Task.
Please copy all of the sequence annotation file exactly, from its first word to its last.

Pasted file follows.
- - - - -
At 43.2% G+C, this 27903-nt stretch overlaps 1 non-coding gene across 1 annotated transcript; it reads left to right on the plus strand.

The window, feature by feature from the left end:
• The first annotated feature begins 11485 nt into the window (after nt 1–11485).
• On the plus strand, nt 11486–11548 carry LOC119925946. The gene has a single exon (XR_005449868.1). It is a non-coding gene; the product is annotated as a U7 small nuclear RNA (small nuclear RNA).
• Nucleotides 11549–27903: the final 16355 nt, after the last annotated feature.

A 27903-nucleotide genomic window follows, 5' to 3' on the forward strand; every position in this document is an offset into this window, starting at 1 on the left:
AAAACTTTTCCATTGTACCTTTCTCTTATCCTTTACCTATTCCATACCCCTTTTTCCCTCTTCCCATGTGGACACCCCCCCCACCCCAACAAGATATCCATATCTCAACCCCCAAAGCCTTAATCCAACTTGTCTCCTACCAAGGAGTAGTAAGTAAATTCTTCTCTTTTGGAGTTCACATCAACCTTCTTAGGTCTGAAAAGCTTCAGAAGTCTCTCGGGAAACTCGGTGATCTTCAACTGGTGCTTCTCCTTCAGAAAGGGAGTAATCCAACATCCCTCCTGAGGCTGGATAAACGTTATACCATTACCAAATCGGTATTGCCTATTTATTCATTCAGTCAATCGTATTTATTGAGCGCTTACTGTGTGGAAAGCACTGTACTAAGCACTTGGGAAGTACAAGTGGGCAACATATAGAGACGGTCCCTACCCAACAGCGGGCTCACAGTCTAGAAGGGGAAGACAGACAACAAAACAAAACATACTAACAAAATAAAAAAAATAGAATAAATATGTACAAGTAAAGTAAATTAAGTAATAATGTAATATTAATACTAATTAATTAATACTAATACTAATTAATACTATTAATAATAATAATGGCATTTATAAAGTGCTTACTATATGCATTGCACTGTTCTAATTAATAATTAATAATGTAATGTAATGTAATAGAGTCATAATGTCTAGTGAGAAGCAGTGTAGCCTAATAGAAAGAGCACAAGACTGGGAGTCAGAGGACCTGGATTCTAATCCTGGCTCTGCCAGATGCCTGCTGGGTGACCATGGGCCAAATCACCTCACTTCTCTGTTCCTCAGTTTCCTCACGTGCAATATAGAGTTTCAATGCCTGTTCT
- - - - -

At 43.2% G+C, this 27903-nt stretch overlaps 1 non-coding gene across 1 annotated transcript; it reads left to right on the plus strand.

The window, feature by feature from the left end:
• The first annotated feature begins 11485 nt into the window (after nt 1–11485).
• On the plus strand, nt 11486–11548 carry LOC119925946. The gene has a single exon (XR_005449868.1). It is a non-coding gene; the product is annotated as a U7 small nuclear RNA (small nuclear RNA).
• Nucleotides 11549–27903: the final 16355 nt, after the last annotated feature.

A 27903-nucleotide genomic window follows, 5' to 3' on the forward strand; every position in this document is an offset into this window, starting at 1 on the left:
AAAACTTTTCCATTGTACCTTTCTCTTATCCTTTACCTATTCCATACCCCTTTTTCCCTCTTCCCATGTGGACACCCCCCCCACCCCAACAAGATATCCATATCTCAACCCCCAAAGCCTTAATCCAACTTGTCTCCTACCAAGGAGTAGTAAGTAAATTCTTCTCTTTTGGAGTTCACATCAACCTTCTTAGGTCTGAAAAGCTTCAGAAGTCTCTCGGGAAACTCGGTGATCTTCAACTGGTGCTTCTCCTTCAGAAAGGGAGTAATCCAACATCCCTCCTGAGGCTGGATAAACGTTATACCATTACCAAATCGGTATTGCCTATTTATTCATTCAGTCAATCGTATTTATTGAGCGCTTACTGTGTGGAAAGCACTGTACTAAGCACTTGGGAAGTACAAGTGGGCAACATATAGAGACGGTCCCTACCCAACAGCGGGCTCACAGTCTAGAAGGGGAAGACAGACAACAAAACAAAACATACTAACAAAATAAAAAAAATAGAATAAATATGTACAAGTAAAGTAAATTAAGTAATAATGTAATATTAATACTAATTAATTAATACTAATACTAATTAATACTATTAATAATAATAATGGCATTTATAAAGTGCTTACTATATGCATTGCACTGTTCTAATTAATAATTAATAATGTAATGTAATGTAATAGAGTCATAATGTCTAGTGAGAAGCAGTGTAGCCTAATAGAAAGAGCACAAGACTGGGAGTCAGAGGACCTGGATTCTAATCCTGGCTCTGCCAGATGCCTGCTGGGTGACCATGGGCCAAATCACCTCACTTCTCTGTTCCTCAGTTTCCTCACGTGCAATATAGAGTTTCAATGCCTGTTCT